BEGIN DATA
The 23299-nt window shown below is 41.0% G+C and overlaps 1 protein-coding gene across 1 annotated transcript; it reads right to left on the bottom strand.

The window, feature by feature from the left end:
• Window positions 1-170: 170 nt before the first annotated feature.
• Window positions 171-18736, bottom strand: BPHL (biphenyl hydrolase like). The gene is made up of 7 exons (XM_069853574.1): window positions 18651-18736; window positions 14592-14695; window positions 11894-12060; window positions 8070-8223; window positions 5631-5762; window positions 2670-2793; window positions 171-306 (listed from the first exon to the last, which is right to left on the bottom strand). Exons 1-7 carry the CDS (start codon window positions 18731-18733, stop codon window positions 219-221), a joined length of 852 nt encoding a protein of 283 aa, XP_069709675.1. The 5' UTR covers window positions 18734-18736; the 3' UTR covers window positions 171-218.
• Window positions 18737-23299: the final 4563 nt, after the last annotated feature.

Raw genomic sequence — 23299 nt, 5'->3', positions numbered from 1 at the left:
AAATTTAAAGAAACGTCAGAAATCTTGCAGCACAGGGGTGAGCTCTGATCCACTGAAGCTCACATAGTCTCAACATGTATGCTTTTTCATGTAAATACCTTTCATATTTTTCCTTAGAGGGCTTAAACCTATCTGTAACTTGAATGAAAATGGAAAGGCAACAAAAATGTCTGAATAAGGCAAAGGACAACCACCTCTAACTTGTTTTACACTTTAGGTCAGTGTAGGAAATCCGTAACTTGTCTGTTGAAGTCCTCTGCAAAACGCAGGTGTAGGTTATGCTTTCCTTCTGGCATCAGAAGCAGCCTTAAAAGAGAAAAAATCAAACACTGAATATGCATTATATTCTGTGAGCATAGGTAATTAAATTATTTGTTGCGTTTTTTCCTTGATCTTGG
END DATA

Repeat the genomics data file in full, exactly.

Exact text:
The 23299-nt window shown below is 41.0% G+C and overlaps 1 protein-coding gene across 1 annotated transcript; it reads right to left on the bottom strand.

The window, feature by feature from the left end:
• Window positions 1-170: 170 nt before the first annotated feature.
• Window positions 171-18736, bottom strand: BPHL (biphenyl hydrolase like). The gene is made up of 7 exons (XM_069853574.1): window positions 18651-18736; window positions 14592-14695; window positions 11894-12060; window positions 8070-8223; window positions 5631-5762; window positions 2670-2793; window positions 171-306 (listed from the first exon to the last, which is right to left on the bottom strand). Exons 1-7 carry the CDS (start codon window positions 18731-18733, stop codon window positions 219-221), a joined length of 852 nt encoding a protein of 283 aa, XP_069709675.1. The 5' UTR covers window positions 18734-18736; the 3' UTR covers window positions 171-218.
• Window positions 18737-23299: the final 4563 nt, after the last annotated feature.

Raw genomic sequence — 23299 nt, 5'->3', positions numbered from 1 at the left:
AAATTTAAAGAAACGTCAGAAATCTTGCAGCACAGGGGTGAGCTCTGATCCACTGAAGCTCACATAGTCTCAACATGTATGCTTTTTCATGTAAATACCTTTCATATTTTTCCTTAGAGGGCTTAAACCTATCTGTAACTTGAATGAAAATGGAAAGGCAACAAAAATGTCTGAATAAGGCAAAGGACAACCACCTCTAACTTGTTTTACACTTTAGGTCAGTGTAGGAAATCCGTAACTTGTCTGTTGAAGTCCTCTGCAAAACGCAGGTGTAGGTTATGCTTTCCTTCTGGCATCAGAAGCAGCCTTAAAAGAGAAAAAATCAAACACTGAATATGCATTATATTCTGTGAGCATAGGTAATTAAATTATTTGTTGCGTTTTTTCCTTGATCTTGG